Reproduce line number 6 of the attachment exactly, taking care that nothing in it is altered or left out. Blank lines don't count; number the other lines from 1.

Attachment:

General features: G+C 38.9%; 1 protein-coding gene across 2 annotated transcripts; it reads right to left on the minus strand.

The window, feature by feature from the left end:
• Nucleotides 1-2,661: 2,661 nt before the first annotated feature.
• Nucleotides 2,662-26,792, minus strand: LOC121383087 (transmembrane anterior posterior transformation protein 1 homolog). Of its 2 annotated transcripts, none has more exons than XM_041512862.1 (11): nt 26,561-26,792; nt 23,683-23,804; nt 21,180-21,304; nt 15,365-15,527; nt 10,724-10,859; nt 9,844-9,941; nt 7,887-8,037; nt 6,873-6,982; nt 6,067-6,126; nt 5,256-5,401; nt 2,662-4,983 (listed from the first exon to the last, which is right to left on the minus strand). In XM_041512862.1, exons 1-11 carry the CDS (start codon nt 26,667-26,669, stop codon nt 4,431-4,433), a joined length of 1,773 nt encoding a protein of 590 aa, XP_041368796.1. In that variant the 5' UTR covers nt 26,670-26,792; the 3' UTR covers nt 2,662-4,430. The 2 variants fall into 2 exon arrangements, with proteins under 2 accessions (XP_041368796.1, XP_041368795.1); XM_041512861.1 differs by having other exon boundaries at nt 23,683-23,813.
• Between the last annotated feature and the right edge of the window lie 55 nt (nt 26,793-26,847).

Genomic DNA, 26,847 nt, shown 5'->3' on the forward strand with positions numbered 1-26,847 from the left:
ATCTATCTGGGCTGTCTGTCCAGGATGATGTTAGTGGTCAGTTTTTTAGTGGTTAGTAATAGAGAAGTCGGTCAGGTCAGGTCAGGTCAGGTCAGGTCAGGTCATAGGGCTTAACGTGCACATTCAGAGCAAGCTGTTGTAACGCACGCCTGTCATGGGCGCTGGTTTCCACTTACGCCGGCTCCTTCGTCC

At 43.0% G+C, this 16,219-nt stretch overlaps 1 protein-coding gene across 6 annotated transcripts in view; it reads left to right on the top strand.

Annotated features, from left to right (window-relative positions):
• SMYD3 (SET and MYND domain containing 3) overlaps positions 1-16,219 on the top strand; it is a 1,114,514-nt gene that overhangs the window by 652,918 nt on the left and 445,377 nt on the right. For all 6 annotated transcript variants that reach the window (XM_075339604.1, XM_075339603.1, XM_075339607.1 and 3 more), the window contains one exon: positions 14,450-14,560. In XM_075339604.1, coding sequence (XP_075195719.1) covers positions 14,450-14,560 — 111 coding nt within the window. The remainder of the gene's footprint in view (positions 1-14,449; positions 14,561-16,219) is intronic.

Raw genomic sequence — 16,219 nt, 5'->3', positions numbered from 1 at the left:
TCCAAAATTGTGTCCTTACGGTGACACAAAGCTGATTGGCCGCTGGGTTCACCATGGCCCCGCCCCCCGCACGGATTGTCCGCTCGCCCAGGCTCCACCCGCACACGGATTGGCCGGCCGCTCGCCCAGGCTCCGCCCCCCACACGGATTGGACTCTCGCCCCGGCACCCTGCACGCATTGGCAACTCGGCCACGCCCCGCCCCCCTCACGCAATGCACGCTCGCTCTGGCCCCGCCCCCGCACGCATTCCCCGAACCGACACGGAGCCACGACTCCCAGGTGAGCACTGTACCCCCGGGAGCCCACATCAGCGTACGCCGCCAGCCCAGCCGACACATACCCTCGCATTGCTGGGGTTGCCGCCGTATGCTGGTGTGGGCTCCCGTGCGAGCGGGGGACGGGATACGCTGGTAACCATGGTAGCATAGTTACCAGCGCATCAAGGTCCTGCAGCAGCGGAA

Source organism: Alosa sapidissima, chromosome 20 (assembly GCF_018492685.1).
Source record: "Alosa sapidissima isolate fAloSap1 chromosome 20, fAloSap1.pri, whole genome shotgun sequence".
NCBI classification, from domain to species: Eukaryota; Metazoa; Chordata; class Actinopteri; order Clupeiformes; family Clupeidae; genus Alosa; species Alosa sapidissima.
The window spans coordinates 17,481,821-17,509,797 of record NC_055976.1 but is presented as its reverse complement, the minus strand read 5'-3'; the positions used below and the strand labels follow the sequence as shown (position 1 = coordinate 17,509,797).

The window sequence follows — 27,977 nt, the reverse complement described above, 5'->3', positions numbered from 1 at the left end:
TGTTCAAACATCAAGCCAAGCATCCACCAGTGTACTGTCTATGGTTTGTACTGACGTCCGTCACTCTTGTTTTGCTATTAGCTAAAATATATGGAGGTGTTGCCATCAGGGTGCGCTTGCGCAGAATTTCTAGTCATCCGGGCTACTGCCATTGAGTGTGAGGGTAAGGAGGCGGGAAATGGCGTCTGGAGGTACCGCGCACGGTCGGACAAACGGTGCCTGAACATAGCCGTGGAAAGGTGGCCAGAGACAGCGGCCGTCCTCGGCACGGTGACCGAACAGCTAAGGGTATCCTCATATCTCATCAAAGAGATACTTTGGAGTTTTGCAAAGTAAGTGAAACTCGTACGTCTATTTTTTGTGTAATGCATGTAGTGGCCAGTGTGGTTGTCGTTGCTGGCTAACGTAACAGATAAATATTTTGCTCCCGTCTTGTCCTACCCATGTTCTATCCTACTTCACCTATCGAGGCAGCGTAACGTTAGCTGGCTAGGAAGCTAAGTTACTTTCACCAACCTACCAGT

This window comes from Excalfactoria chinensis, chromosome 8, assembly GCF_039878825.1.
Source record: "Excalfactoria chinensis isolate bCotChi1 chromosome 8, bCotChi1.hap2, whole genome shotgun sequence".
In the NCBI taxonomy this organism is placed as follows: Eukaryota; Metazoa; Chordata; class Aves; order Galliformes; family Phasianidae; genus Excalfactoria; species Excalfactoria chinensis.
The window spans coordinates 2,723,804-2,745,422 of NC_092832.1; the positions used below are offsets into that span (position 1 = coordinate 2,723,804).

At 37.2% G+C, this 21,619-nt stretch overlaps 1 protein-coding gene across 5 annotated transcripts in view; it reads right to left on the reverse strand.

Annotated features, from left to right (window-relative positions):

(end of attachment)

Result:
Genomic DNA, 26,847 nt, shown 5'->3' on the forward strand with positions numbered 1-26,847 from the left: